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Archival framing

Also known as conservation framing

In archival framing, all materials are acid-free and can be quite expensive.
In archival framing, all materials are acid-free and can be quite expensive.

In archival, or conservation framing, everything that touches the photograph is acid-free and resistant to pH change.

This means that instead of using mounting boards, mats and backing supplies composed of wood pulp, museums, better galleries or anyone seeking a high degree of permanence for their framed pictures will employ archival framing mats and backing made from “rag board”, which contains cotton fiber, and which may also have an alkaline buffering agent added.

Framing materials with rag content can be relatively quite expensive. Acid-free materials without rag content, including mounting corners and mounting strips, are also available.

Adhesives (liquids, tapes, rice and wheat starches, etc.) must also be acid-free.

If you want to use a natural wood frame but still keep your photo acid-free, you must seal the edges of the frame with a sealer such as an acrylic painting medium or water-based wood sealer. Make sure you apply at least three coats.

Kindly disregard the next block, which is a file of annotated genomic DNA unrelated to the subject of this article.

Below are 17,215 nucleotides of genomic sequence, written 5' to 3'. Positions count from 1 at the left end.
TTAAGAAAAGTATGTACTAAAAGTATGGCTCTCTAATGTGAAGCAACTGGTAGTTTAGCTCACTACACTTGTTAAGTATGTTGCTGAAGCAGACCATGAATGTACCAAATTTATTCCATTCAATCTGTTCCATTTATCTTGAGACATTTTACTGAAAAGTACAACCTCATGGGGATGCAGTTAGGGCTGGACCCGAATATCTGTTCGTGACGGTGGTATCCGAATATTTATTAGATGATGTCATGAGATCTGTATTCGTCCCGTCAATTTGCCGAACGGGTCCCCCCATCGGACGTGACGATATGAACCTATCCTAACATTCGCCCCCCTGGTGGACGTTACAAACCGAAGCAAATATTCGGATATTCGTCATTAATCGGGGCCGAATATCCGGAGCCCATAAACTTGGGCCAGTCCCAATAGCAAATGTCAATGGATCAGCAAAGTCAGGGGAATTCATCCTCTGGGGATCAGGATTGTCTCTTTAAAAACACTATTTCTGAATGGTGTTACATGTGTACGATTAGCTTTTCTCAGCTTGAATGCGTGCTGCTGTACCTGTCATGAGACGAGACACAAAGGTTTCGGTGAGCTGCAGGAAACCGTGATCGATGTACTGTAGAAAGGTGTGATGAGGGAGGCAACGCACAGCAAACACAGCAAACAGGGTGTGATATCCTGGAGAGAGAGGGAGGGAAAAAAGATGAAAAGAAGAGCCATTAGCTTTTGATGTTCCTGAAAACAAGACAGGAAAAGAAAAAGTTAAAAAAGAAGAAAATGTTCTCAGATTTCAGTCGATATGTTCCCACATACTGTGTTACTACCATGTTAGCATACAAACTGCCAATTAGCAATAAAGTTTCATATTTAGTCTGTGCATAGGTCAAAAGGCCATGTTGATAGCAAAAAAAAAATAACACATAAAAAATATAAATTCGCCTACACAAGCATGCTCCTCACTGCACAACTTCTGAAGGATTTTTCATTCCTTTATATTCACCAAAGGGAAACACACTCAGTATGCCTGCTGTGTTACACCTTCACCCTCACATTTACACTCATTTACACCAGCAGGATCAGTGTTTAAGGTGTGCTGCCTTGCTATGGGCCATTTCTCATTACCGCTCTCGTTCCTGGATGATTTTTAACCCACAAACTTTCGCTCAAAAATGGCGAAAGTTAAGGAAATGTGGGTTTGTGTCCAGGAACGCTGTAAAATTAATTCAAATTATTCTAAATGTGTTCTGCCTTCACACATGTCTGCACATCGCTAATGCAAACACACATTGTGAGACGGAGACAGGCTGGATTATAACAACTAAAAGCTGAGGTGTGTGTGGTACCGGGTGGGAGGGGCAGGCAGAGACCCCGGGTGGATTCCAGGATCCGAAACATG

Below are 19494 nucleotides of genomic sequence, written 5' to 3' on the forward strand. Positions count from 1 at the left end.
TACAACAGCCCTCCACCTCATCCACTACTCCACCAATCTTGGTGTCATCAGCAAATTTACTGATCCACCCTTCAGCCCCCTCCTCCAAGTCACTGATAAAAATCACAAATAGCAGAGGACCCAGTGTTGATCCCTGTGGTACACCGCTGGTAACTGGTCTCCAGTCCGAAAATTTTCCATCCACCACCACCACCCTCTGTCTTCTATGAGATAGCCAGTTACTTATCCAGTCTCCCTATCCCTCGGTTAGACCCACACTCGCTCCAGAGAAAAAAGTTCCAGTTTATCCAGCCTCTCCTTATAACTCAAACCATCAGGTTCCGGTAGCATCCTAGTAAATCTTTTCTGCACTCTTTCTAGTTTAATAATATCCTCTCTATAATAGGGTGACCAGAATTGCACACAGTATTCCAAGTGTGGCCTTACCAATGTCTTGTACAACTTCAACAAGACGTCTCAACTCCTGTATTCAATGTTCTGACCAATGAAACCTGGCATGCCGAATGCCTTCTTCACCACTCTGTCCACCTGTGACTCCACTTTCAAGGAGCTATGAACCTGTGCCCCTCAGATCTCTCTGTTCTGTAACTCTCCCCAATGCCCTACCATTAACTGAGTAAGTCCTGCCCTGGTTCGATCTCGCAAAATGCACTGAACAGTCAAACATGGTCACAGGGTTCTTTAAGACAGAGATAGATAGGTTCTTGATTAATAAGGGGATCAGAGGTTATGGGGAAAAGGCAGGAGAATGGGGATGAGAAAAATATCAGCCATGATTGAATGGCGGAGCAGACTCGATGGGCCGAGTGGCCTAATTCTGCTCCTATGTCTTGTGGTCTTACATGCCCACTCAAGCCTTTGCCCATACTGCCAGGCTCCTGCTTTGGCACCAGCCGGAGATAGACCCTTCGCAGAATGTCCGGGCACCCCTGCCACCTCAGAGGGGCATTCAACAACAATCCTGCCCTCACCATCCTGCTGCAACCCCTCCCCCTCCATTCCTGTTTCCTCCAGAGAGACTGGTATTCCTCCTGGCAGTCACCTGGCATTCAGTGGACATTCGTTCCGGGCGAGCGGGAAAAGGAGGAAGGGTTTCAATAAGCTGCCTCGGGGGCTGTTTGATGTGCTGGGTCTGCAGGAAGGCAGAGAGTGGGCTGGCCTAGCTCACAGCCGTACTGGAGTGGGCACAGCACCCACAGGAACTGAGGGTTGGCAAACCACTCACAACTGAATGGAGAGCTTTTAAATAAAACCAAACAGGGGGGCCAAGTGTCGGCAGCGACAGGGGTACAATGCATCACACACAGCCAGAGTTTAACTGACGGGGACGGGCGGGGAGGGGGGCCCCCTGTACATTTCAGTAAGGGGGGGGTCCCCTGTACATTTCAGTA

A special, and relatively new, type of conservation glass is available. It is expensive, costing as much 10 times the amount for clear glass. But, it gives photographs the highest possible UV protection, about 98 percent.

Other features of conservation glass are that it minimizes image distortion and apparent loss of sharpness caused by some types of non-glare glass, and it comes in clear and non-glare forms. The coating used on this type of glass, however, scratches easily so if you decide to use it, handle it carefully. And don’t rely on the UV-protection qualities of conservation glass for total light protection, because strong visible light rays from direct sunshine can still cause image deterioration.